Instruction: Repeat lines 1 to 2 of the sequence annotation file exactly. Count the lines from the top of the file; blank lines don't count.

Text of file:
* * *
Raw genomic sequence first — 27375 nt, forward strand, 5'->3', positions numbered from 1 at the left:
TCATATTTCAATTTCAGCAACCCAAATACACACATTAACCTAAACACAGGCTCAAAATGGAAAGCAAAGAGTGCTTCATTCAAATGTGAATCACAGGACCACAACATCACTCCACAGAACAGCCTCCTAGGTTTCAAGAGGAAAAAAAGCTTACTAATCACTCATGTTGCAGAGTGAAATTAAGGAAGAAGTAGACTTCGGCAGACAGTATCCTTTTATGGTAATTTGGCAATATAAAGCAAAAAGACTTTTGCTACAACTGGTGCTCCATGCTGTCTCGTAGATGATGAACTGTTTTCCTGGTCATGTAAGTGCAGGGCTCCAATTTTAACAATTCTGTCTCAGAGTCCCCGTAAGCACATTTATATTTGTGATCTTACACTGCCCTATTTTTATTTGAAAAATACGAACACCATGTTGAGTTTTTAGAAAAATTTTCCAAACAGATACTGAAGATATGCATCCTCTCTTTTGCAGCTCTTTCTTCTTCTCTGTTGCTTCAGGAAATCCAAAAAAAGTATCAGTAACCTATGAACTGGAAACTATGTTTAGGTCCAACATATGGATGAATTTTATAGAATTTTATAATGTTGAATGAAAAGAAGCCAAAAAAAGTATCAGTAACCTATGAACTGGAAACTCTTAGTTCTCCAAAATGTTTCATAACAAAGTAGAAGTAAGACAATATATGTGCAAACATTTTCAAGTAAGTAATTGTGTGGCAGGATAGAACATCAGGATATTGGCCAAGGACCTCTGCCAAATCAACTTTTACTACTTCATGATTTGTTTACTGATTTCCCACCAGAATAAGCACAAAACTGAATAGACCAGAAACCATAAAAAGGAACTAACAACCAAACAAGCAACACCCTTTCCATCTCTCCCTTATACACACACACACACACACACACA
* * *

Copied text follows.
Raw genomic sequence first — 27375 nt, forward strand, 5'->3', positions numbered from 1 at the left:
TCATATTTCAATTTCAGCAACCCAAATACACACATTAACCTAAACACAGGCTCAAAATGGAAAGCAAAGAGTGCTTCATTCAAATGTGAATCACAGGACCACAACATCACTCCACAGAACAGCCTCCTAGGTTTCAAGAGGAAAAAAAGCTTACTAATCACTCATGTTGCAGAGTGAAATTAAGGAAGAAGTAGACTTCGGCAGACAGTATCCTTTTATGGTAATTTGGCAATATAAAGCAAAAAGACTTTTGCTACAACTGGTGCTCCATGCTGTCTCGTAGATGATGAACTGTTTTCCTGGTCATGTAAGTGCAGGGCTCCAATTTTAACAATTCTGTCTCAGAGTCCCCGTAAGCACATTTATATTTGTGATCTTACACTGCCCTATTTTTATTTGAAAAATACGAACACCATGTTGAGTTTTTAGAAAAATTTTCCAAACAGATACTGAAGATATGCATCCTCTCTTTTGCAGCTCTTTCTTCTTCTCTGTTGCTTCAGGAAATCCAAAAAAAGTATCAGTAACCTATGAACTGGAAACTATGTTTAGGTCCAACATATGGATGAATTTTATAGAATTTTATAATGTTGAATGAAAAGAAGCCAAAAAAAGTATCAGTAACCTATGAACTGGAAACTCTTAGTTCTCCAAAATGTTTCATAACAAAGTAGAAGTAAGACAATATATGTGCAAACATTTTCAAGTAAGTAATTGTGTGGCAGGATAGAACATCAGGATATTGGCCAAGGACCTCTGCCAAATCAACTTTTACTACTTCATGATTTGTTTACTGATTTCCCACCAGAATAAGCACAAAACTGAATAGACCAGAAACCATAAAAAGGAACTAACAACCAAACAAGCAACACCCTTTCCATCTCTCCCTTATACACACACACACACACACACACA